Baby Killer

Although I had known of the guy for about two years, I had never seen him. That didn’t matter, though, when he walked into the room to sit before our foster-care review board. There was no one else he could be, and the fact that he was there was at once disgusting and disturbing. If he was here, that meant that he was out of jail. And if he was out of jail, after all this time, that meant that he must be out, as in released, and free. I was suddenly filled with revulsion. For these past two years, I had only known his name and the relationship that he had with other names, a couple of which did have faces. And now he has a face. My hatred could now become tangible, for it was no longer attached to a simple thought. It was something real, for the name, the idea that had, up until now, been the mere combination of letters, or symbols that were so aligned to cause me to understand that the entity was just, and only an entity, a notion, an idea, a concept, and now a thing. Literally, a thing. Not a person who was capable of human feelings of compassion, sadness, desire, love, tenderness, appreciation, consideration, or even respect – as it might apply to another being aside from his own. The murdering bastard was finally flesh. The evil something that I had only read about for the past two years, when considering what would be best for the murderer’s son, was now a breathing entity whose physical substance demanded consideration.

 

So, he entered the room following the case manager, approached the table, and following the case manager’s lead, pulled out one of the rolling chairs and sat down. The look of arrogance, real or defensive, was worthy of a slap in the face. The way he looked around the room like we were waiting for him, wanting to speak to him, or listen to him, was unsettling. How dare he present himself to our board? How dare he breath the air that moves freely about the atmosphere, take up any of the sun’s rays, be nourished by human concern or thoughts. How dare his heart beat. How dare he demand respect as a human being, in his appearing before us today. Goddamn and curse him into nonexistence! May he rot in the worm-ridden eternity of nothingness that is the most far below acknowledgement. He doesn’t deserve a thought.

 

Ernie, the man before us, murdered his stepson two years ago. That isn’t true. He murdered his girlfriend’s three-year-old baby. Again, the boyfriend murdered the girlfriend’s child. Are we so little removed from the wild that we have to wipe out the previous male’s genes so that ours can thrive? Is this yet another argument for the strong forces of nature that are still within our souls, our bodies, and our existence? Can this be? Can we forget that we have become civilized, ‘higher’ thinking…yes, thinking, aware, conscious organisms…can we forget that and revert to the animal that lurks inside us? Are we supposed to expect that what he did is ok just because he is, after-all just another animal? No!

 

Of course not. Of course not – it was criminal what he did. It was an abhorrent act. He should be strung up by his balls and stabbed with a screwdriver until he dies. I’d like to be the one who….

 

He walked into the room, as I said, following the case manager, and took a seat in front of us. He is about twenty-three or twenty-four, Hispanic, about 5’10”, maybe 165lbs, maybe more. His shiny, black hair is cut short on top and then combed back. The sides are shaved to a military closeness. Reddened acne-spots mar his otherwise pale skin. He has a slight mustache and goatee, slight because his age and breeding won’t allow it to come-in any fuller at present. His front teeth are slightly bucked so he has to consciously close his lips over their belligerent protrusion. He has very dark, brown eyes, possibly even nearing the color of black. His eyes never met mine so I can’t say for sure. And in saying that, I might add that the reason the meeting didn’t occur was not because my eyes were timid in their sockets, choosing to remain on his apparel or to flee to the corners of the ceiling whenever his might walk toward mine, hand out in greeting, while strolling across the plane between us. No, it wasn’t because of me. Maybe they didn’t meet because he felt the piercing darts that fired themselves from my unbelieving, hateful eyes, arch-like from across the table where eons of evolutionary time separated our souls. His eyes were haughty, though, and the eyebrows above them had that slight wrinkle that belied his feigned concern. That’s what I saw anyway.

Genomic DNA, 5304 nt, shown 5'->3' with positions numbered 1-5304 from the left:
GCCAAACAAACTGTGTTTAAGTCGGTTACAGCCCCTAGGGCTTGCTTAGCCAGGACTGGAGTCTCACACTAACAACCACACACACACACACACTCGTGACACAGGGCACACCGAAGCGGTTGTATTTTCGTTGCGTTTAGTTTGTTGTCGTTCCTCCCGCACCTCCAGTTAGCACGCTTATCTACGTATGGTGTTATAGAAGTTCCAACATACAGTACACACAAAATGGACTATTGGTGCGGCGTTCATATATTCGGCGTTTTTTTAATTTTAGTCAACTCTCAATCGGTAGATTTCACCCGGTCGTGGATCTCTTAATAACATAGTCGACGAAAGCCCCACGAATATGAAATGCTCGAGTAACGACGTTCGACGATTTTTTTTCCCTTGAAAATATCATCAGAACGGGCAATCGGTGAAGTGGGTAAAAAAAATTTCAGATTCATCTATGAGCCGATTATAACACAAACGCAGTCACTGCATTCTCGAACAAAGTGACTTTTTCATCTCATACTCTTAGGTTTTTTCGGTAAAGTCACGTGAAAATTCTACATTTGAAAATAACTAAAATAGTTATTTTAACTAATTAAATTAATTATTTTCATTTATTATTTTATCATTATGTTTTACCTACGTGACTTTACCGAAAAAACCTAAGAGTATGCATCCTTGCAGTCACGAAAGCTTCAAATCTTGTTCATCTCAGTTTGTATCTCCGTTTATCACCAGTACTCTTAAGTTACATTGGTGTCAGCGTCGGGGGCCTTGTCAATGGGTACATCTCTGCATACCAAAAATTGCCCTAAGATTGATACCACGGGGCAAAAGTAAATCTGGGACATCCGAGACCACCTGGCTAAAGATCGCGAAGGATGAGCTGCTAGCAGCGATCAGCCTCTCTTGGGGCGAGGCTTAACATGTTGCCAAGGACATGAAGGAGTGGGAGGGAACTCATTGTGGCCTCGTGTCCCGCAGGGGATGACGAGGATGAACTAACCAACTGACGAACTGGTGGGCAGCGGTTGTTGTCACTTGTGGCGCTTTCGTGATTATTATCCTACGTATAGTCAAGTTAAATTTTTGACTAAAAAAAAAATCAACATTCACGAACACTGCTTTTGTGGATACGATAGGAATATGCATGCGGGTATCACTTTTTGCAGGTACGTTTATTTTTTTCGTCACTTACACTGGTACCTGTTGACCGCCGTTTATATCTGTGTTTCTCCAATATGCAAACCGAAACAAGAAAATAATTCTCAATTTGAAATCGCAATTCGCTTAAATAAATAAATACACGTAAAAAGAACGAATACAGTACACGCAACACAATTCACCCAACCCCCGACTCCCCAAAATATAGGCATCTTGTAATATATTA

Ernie was wearing a brown, crème, and rust colored acrylic sweater that had a gold zipper at the neck. The zipper head had a small chain with a loop at the end to facilitate in pulling the zipper up and down. The slightly baggy sleeves were cuffed in elastic that allowed them to catch at his wrists, where they could gracefully adorn the pale, olive skin which revealed blue veins and couldn’t, for a moment, distract the viewer with any amount of success from pulling their eyes away from his short, grease tainted fingernails. I don’t remember a ring, but I do recall that he had a gold bracelet of medium-sized links, with a typical slide-ring clasp, worn on his right hand.

 

Ernie is the biological father of Christian. Christian is also the son of Jane – a Philippina/Hispanic looking, very skinny, tall twenty-three year-old woman. Her affect is as flat as the boardroom table that separates us from Ernie. “I know she’s on something,” John said, those two years ago. “She is too out of it not to be.” But then again, her responses to our questions were also flat, which made us wonder how far her elevator went up to begin with. Jane’s sister, Angela, who is a couple years older, resembles her physically, but differs from her greatly in that she has a personality. Even in the simplest answers and statements, her tone and face are animated enough to reveal to us that there is a person inside the body.